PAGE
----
I tried your solution but still got AVs.  I wonder is it because I raise an exception / abort during the initialization part of my code.  I presume your tested involved creating 1000 objects AFTER the program had loaded.


0
 
LVL 10

Expert Comment

by:Jacco
ID: 1361976
If you create one instance of the object in the initialization part of the unit and destroy it in the finalization part.

If your unit is used by any unit in the project. Your object will get instantiated and is globally availably.

If you want to prevent others from instantiating your object put the declaration of your object in the implementation sections. That way opnly the unit the object is declared in can instantiate the object. And you do it once so there is no need for any constaints in the constructor.

The only problem you face then is that other developers can't derive any objects from your class. Since it is not in the interface section.

Regards Jacco

Let me know if this solves your problem or that you want to derive objects from TSpecial in other units.
0
 

Author Comment

by:andrewjackson
ID: 1361977
Deriving other objects isn't so much of an issue but if I declare TSpecial it in the 'implementation' section of a unit then surely no other units will be able to access any of its methods, not just the constructor.  Other units / objects need to be able to access the functionality of the single global instance of TSpecial but not create other instances.

Regards

A
0
 
LVL 10

Accepted Solution

by:
Jacco earned 50 total points
ID: 1361978
Here is my try. I think this will answer your question.

First I designed an abstract class to be an ancestor of all "lonely classes" you want to create:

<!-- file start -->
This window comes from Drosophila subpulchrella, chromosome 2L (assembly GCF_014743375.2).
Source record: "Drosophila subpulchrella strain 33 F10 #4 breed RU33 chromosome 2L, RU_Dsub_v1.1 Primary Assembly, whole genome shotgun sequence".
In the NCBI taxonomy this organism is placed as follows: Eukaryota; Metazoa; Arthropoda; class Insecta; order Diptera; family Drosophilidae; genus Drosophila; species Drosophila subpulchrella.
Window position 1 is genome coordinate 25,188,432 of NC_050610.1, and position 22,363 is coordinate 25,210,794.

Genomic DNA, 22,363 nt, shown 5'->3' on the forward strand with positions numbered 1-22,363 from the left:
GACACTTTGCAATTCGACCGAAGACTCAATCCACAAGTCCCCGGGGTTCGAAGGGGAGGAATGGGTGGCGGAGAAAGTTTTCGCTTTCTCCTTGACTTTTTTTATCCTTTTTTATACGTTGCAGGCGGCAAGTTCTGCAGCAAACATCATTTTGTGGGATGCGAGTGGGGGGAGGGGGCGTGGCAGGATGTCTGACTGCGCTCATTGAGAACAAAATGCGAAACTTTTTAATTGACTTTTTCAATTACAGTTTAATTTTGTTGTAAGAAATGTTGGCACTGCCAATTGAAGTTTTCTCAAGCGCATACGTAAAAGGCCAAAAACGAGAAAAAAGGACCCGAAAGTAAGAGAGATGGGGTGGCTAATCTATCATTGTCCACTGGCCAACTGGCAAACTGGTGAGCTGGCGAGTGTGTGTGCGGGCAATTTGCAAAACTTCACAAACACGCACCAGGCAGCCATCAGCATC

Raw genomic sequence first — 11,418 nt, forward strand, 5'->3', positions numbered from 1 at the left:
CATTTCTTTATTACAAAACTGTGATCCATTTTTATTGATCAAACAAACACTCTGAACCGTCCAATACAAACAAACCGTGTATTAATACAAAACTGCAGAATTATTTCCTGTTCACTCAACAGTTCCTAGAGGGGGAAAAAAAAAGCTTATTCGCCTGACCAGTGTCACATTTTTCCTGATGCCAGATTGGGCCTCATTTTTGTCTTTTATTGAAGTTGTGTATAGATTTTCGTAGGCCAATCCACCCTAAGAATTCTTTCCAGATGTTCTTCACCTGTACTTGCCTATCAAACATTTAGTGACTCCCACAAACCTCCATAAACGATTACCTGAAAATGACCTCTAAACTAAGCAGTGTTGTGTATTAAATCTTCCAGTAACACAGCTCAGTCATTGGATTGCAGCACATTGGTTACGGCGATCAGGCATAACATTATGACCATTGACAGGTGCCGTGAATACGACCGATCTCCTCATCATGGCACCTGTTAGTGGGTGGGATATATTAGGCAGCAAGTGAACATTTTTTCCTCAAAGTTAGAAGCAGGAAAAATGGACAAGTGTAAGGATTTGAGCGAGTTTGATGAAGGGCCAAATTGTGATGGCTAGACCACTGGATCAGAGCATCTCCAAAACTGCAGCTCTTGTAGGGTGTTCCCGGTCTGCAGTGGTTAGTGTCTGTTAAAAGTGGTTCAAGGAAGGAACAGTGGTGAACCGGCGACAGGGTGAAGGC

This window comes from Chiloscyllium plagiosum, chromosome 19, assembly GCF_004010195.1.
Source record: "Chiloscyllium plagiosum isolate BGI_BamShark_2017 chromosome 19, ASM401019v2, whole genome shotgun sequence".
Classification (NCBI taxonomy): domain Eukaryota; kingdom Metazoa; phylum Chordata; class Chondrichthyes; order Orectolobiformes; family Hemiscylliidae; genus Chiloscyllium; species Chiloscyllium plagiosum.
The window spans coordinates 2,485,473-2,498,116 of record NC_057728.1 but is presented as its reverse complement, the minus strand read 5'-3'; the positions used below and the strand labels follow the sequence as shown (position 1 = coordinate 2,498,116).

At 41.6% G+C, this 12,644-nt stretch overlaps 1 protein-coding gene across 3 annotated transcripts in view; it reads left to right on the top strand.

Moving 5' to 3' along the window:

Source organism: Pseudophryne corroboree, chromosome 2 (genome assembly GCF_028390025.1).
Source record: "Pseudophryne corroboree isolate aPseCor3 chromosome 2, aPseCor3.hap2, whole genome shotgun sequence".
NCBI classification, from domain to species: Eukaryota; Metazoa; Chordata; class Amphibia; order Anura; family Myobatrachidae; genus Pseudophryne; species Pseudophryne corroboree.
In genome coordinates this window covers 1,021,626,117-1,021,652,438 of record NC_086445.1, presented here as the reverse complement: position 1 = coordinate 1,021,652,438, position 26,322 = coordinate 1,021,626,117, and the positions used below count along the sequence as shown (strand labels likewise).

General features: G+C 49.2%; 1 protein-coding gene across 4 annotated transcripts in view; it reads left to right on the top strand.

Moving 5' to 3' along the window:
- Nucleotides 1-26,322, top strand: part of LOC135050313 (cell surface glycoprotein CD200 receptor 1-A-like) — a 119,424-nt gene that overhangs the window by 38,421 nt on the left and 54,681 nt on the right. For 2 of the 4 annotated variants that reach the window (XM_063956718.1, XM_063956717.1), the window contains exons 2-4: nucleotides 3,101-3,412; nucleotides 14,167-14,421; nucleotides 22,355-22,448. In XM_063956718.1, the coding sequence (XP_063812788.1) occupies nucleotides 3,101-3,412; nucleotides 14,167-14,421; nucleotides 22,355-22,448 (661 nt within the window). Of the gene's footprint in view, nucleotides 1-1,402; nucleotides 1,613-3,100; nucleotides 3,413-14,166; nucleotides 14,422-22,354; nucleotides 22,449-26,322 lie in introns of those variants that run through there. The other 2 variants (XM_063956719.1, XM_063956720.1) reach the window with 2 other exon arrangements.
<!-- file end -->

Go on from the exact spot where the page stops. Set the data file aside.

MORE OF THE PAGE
*** start of code ***
unit Unit2;

interface

uses
  Classes, SysUtils;

type
  TLonelyClass = class
  protected
    function PreviousExists : Boolean; virtual; abstract;
  public
    constructor Create; virtual;
  end;

implementation

constructor TLonelyClass.Create;
begin
  if PreviousExists then
    raise Exception.Create('There can be only one');
end;

end.
*** end of code ***

This class has an abstract function PreviousExists that should return if a instance of this class has already been instanciated.

The following class is an example of a derived class from this class.

Note that the constructor is virtual and can be overriden. This is done because each derived class should have its own storage for its instance.

*** start of code ***
unit Unit3;

interface

uses
  Unit2;

type
  TALonelyClass = class(TLonelyClass)
  protected
    function PreviousExists : Boolean; override;
  public
    constructor Create; override;
  end;

var
  ALonelyClass : TALonelyClass = nil;

implementation

constructor TALonelyClass.Create;
begin
  inherited Create;
  ALonelyClass := Self;
end;

function TALonelyClass.PreviousExists : Boolean;
begin
  Result := ALonelyClass <> nil;
end;

initialization
  TALonelyClass.Create;
finalization
  ALonelyClass.Free;
end.
*** end of code ***

The call to inherited Create calls the overriden PreviousExists which check the storage if there has already been an instance created. The constructor also assign this one.

Classes that derive from this class must override PreviousExists to point to another instance storage. And implement a constructor that assigns the new storage with the ..hopefully.. created Self.

Regards Jacco

P.S.

1. To finish it all of: The base class should also have a abstract method function that retrieves its instance:

class function Instance : TLonelyClass; virtual; abstract;

example implementation in TALonelyClass:

function TALonelyClass.Instance : TLonelyClass;
begin
  Result := ALonelyClass;
end;

2. You can also make groups of classes of which only one for all those classes may exist. This is added functionality that comes for free.
0
How to improve team productivity

Quip adds documents, spreadsheets, and tasklists to your Slack experience
- Elevate ideas to Quip docs